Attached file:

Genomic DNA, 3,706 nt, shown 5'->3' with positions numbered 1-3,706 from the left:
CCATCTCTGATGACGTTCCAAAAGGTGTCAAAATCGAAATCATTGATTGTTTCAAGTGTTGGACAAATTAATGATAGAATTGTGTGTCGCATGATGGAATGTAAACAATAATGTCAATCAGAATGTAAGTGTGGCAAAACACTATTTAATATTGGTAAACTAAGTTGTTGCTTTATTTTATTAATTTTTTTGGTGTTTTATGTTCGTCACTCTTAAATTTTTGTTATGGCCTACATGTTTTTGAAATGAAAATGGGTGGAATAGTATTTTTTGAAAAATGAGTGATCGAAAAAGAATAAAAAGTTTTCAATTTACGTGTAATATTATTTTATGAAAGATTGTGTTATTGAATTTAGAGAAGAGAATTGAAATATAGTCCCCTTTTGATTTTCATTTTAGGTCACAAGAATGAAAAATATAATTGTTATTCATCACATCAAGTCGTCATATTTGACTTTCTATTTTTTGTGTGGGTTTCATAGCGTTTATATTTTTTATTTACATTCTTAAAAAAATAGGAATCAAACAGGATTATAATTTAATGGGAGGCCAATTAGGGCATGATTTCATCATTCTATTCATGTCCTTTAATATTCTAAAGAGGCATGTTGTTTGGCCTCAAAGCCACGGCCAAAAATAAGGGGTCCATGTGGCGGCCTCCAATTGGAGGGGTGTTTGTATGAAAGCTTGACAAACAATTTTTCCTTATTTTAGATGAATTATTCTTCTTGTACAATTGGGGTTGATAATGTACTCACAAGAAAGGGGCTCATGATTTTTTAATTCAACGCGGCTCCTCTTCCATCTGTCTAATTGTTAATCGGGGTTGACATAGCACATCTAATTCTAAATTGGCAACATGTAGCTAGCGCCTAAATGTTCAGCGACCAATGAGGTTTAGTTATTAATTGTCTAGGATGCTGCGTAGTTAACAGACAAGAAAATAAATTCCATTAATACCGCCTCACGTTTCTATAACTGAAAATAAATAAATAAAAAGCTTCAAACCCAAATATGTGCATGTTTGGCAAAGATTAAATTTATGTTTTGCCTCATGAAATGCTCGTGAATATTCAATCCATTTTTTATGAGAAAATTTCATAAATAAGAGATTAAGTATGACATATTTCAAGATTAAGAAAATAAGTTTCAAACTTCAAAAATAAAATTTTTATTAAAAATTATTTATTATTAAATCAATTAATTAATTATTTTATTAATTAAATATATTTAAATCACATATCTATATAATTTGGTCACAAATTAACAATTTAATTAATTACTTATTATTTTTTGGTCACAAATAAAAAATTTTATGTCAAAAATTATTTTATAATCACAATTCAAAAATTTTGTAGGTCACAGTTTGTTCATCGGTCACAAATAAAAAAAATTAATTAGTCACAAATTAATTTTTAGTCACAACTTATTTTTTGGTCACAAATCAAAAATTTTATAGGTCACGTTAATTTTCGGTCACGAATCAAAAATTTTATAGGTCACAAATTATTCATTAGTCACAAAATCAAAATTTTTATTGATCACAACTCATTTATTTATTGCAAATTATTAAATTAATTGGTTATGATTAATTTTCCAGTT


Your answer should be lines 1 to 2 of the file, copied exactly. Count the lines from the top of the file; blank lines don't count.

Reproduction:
Genomic DNA, 3,706 nt, shown 5'->3' with positions numbered 1-3,706 from the left:
CCATCTCTGATGACGTTCCAAAAGGTGTCAAAATCGAAATCATTGATTGTTTCAAGTGTTGGACAAATTAATGATAGAATTGTGTGTCGCATGATGGAATGTAAACAATAATGTCAATCAGAATGTAAGTGTGGCAAAACACTATTTAATATTGGTAAACTAAGTTGTTGCTTTATTTTATTAATTTTTTTGGTGTTTTATGTTCGTCACTCTTAAATTTTTGTTATGGCCTACATGTTTTTGAAATGAAAATGGGTGGAATAGTATTTTTTGAAAAATGAGTGATCGAAAAAGAATAAAAAGTTTTCAATTTACGTGTAATATTATTTTATGAAAGATTGTGTTATTGAATTTAGAGAAGAGAATTGAAATATAGTCCCCTTTTGATTTTCATTTTAGGTCACAAGAATGAAAAATATAATTGTTATTCATCACATCAAGTCGTCATATTTGACTTTCTATTTTTTGTGTGGGTTTCATAGCGTTTATATTTTTTATTTACATTCTTAAAAAAATAGGAATCAAACAGGATTATAATTTAATGGGAGGCCAATTAGGGCATGATTTCATCATTCTATTCATGTCCTTTAATATTCTAAAGAGGCATGTTGTTTGGCCTCAAAGCCACGGCCAAAAATAAGGGGTCCATGTGGCGGCCTCCAATTGGAGGGGTGTTTGTATGAAAGCTTGACAAACAATTTTTCCTTATTTTAGATGAATTATTCTTCTTGTACAATTGGGGTTGATAATGTACTCACAAGAAAGGGGCTCATGATTTTTTAATTCAACGCGGCTCCTCTTCCATCTGTCTAATTGTTAATCGGGGTTGACATAGCACATCTAATTCTAAATTGGCAACATGTAGCTAGCGCCTAAATGTTCAGCGACCAATGAGGTTTAGTTATTAATTGTCTAGGATGCTGCGTAGTTAACAGACAAGAAAATAAATTCCATTAATACCGCCTCACGTTTCTATAACTGAAAATAAATAAATAAAAAGCTTCAAACCCAAATATGTGCATGTTTGGCAAAGATTAAATTTATGTTTTGCCTCATGAAATGCTCGTGAATATTCAATCCATTTTTTATGAGAAAATTTCATAAATAAGAGATTAAGTATGACATATTTCAAGATTAAGAAAATAAGTTTCAAACTTCAAAAATAAAATTTTTATTAAAAATTATTTATTATTAAATCAATTAATTAATTATTTTATTAATTAAATATATTTAAATCACATATCTATATAATTTGGTCACAAATTAACAATTTAATTAATTACTTATTATTTTTTGGTCACAAATAAAAAATTTTATGTCAAAAATTATTTTATAATCACAATTCAAAAATTTTGTAGGTCACAGTTTGTTCATCGGTCACAAATAAAAAAAATTAATTAGTCACAAATTAATTTTTAGTCACAACTTATTTTTTGGTCACAAATCAAAAATTTTATAGGTCACGTTAATTTTCGGTCACGAATCAAAAATTTTATAGGTCACAAATTATTCATTAGTCACAAAATCAAAATTTTTATTGATCACAACTCATTTATTTATTGCAAATTATTAAATTAATTGGTTATGATTAATTTTCCAGTT